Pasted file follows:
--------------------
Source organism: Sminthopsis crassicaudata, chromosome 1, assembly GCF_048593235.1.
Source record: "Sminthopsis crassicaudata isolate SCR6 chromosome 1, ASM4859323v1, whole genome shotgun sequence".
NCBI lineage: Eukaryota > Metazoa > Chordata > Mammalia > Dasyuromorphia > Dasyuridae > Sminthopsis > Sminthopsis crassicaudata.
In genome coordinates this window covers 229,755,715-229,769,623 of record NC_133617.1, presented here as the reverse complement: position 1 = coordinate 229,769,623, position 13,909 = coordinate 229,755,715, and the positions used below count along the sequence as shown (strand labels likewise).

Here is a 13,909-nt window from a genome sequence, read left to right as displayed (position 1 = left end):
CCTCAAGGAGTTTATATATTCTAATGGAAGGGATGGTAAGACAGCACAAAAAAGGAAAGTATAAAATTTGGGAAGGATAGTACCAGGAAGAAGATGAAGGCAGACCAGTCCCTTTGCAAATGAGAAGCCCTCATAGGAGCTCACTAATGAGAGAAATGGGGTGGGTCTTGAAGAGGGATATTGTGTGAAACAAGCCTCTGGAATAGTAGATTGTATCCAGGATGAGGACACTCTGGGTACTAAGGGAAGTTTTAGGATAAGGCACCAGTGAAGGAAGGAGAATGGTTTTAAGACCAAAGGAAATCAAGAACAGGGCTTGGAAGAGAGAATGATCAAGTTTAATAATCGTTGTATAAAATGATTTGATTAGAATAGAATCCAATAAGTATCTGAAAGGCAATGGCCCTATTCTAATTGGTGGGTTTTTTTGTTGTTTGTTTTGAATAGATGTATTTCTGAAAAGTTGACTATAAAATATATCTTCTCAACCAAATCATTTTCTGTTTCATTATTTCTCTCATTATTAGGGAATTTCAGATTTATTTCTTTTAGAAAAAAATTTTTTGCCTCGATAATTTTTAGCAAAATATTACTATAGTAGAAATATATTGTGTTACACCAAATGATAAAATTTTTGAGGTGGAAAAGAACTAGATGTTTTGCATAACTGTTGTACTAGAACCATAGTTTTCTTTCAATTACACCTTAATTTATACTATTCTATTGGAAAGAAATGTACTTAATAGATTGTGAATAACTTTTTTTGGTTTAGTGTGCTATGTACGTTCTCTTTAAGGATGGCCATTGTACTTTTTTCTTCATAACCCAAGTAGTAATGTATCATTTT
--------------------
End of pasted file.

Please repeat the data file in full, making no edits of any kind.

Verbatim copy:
Source organism: Sminthopsis crassicaudata, chromosome 1, assembly GCF_048593235.1.
Source record: "Sminthopsis crassicaudata isolate SCR6 chromosome 1, ASM4859323v1, whole genome shotgun sequence".
NCBI lineage: Eukaryota > Metazoa > Chordata > Mammalia > Dasyuromorphia > Dasyuridae > Sminthopsis > Sminthopsis crassicaudata.
In genome coordinates this window covers 229,755,715-229,769,623 of record NC_133617.1, presented here as the reverse complement: position 1 = coordinate 229,769,623, position 13,909 = coordinate 229,755,715, and the positions used below count along the sequence as shown (strand labels likewise).

Here is a 13,909-nt window from a genome sequence, read left to right as displayed (position 1 = left end):
CCTCAAGGAGTTTATATATTCTAATGGAAGGGATGGTAAGACAGCACAAAAAAGGAAAGTATAAAATTTGGGAAGGATAGTACCAGGAAGAAGATGAAGGCAGACCAGTCCCTTTGCAAATGAGAAGCCCTCATAGGAGCTCACTAATGAGAGAAATGGGGTGGGTCTTGAAGAGGGATATTGTGTGAAACAAGCCTCTGGAATAGTAGATTGTATCCAGGATGAGGACACTCTGGGTACTAAGGGAAGTTTTAGGATAAGGCACCAGTGAAGGAAGGAGAATGGTTTTAAGACCAAAGGAAATCAAGAACAGGGCTTGGAAGAGAGAATGATCAAGTTTAATAATCGTTGTATAAAATGATTTGATTAGAATAGAATCCAATAAGTATCTGAAAGGCAATGGCCCTATTCTAATTGGTGGGTTTTTTTGTTGTTTGTTTTGAATAGATGTATTTCTGAAAAGTTGACTATAAAATATATCTTCTCAACCAAATCATTTTCTGTTTCATTATTTCTCTCATTATTAGGGAATTTCAGATTTATTTCTTTTAGAAAAAAATTTTTTGCCTCGATAATTTTTAGCAAAATATTACTATAGTAGAAATATATTGTGTTACACCAAATGATAAAATTTTTGAGGTGGAAAAGAACTAGATGTTTTGCATAACTGTTGTACTAGAACCATAGTTTTCTTTCAATTACACCTTAATTTATACTATTCTATTGGAAAGAAATGTACTTAATAGATTGTGAATAACTTTTTTTGGTTTAGTGTGCTATGTACGTTCTCTTTAAGGATGGCCATTGTACTTTTTTCTTCATAACCCAAGTAGTAATGTATCATTTT